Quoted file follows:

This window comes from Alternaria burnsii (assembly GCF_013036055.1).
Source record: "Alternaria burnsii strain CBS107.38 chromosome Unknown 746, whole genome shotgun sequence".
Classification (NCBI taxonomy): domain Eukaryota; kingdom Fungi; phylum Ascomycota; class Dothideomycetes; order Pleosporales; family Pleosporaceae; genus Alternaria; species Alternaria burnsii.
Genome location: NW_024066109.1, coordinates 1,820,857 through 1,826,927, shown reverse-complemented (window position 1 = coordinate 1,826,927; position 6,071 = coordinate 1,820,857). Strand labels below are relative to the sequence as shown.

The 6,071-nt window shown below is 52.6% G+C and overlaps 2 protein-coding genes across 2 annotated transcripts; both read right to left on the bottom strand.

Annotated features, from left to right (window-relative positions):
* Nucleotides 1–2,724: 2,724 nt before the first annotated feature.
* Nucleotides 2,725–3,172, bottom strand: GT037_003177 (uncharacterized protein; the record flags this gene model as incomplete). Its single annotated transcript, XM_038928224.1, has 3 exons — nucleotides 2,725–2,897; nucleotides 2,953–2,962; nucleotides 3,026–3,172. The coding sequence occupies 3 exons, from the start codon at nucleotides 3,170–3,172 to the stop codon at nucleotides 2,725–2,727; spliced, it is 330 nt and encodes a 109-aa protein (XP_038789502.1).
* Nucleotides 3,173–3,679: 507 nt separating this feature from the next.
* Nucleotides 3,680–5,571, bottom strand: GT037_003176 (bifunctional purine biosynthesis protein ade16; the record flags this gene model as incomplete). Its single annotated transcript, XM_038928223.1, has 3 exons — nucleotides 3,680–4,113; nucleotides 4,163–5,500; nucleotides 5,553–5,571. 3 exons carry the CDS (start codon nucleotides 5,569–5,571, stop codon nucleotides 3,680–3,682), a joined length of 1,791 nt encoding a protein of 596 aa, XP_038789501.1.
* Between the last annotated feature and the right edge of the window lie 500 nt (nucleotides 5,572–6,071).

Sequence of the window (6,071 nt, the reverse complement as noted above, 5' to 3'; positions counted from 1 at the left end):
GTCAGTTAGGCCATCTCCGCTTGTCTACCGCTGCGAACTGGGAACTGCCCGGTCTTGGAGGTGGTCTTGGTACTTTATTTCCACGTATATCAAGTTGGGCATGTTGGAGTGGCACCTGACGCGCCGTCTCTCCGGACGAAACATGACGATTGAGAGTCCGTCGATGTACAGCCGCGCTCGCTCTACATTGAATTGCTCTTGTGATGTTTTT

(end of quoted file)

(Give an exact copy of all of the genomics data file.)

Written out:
This window comes from Alternaria burnsii (assembly GCF_013036055.1).
Source record: "Alternaria burnsii strain CBS107.38 chromosome Unknown 746, whole genome shotgun sequence".
Classification (NCBI taxonomy): domain Eukaryota; kingdom Fungi; phylum Ascomycota; class Dothideomycetes; order Pleosporales; family Pleosporaceae; genus Alternaria; species Alternaria burnsii.
Genome location: NW_024066109.1, coordinates 1,820,857 through 1,826,927, shown reverse-complemented (window position 1 = coordinate 1,826,927; position 6,071 = coordinate 1,820,857). Strand labels below are relative to the sequence as shown.

The 6,071-nt window shown below is 52.6% G+C and overlaps 2 protein-coding genes across 2 annotated transcripts; both read right to left on the bottom strand.

Annotated features, from left to right (window-relative positions):
* Nucleotides 1–2,724: 2,724 nt before the first annotated feature.
* Nucleotides 2,725–3,172, bottom strand: GT037_003177 (uncharacterized protein; the record flags this gene model as incomplete). Its single annotated transcript, XM_038928224.1, has 3 exons — nucleotides 2,725–2,897; nucleotides 2,953–2,962; nucleotides 3,026–3,172. The coding sequence occupies 3 exons, from the start codon at nucleotides 3,170–3,172 to the stop codon at nucleotides 2,725–2,727; spliced, it is 330 nt and encodes a 109-aa protein (XP_038789502.1).
* Nucleotides 3,173–3,679: 507 nt separating this feature from the next.
* Nucleotides 3,680–5,571, bottom strand: GT037_003176 (bifunctional purine biosynthesis protein ade16; the record flags this gene model as incomplete). Its single annotated transcript, XM_038928223.1, has 3 exons — nucleotides 3,680–4,113; nucleotides 4,163–5,500; nucleotides 5,553–5,571. 3 exons carry the CDS (start codon nucleotides 5,569–5,571, stop codon nucleotides 3,680–3,682), a joined length of 1,791 nt encoding a protein of 596 aa, XP_038789501.1.
* Between the last annotated feature and the right edge of the window lie 500 nt (nucleotides 5,572–6,071).

Sequence of the window (6,071 nt, the reverse complement as noted above, 5' to 3'; positions counted from 1 at the left end):
GTCAGTTAGGCCATCTCCGCTTGTCTACCGCTGCGAACTGGGAACTGCCCGGTCTTGGAGGTGGTCTTGGTACTTTATTTCCACGTATATCAAGTTGGGCATGTTGGAGTGGCACCTGACGCGCCGTCTCTCCGGACGAAACATGACGATTGAGAGTCCGTCGATGTACAGCCGCGCTCGCTCTACATTGAATTGCTCTTGTGATGTTTTT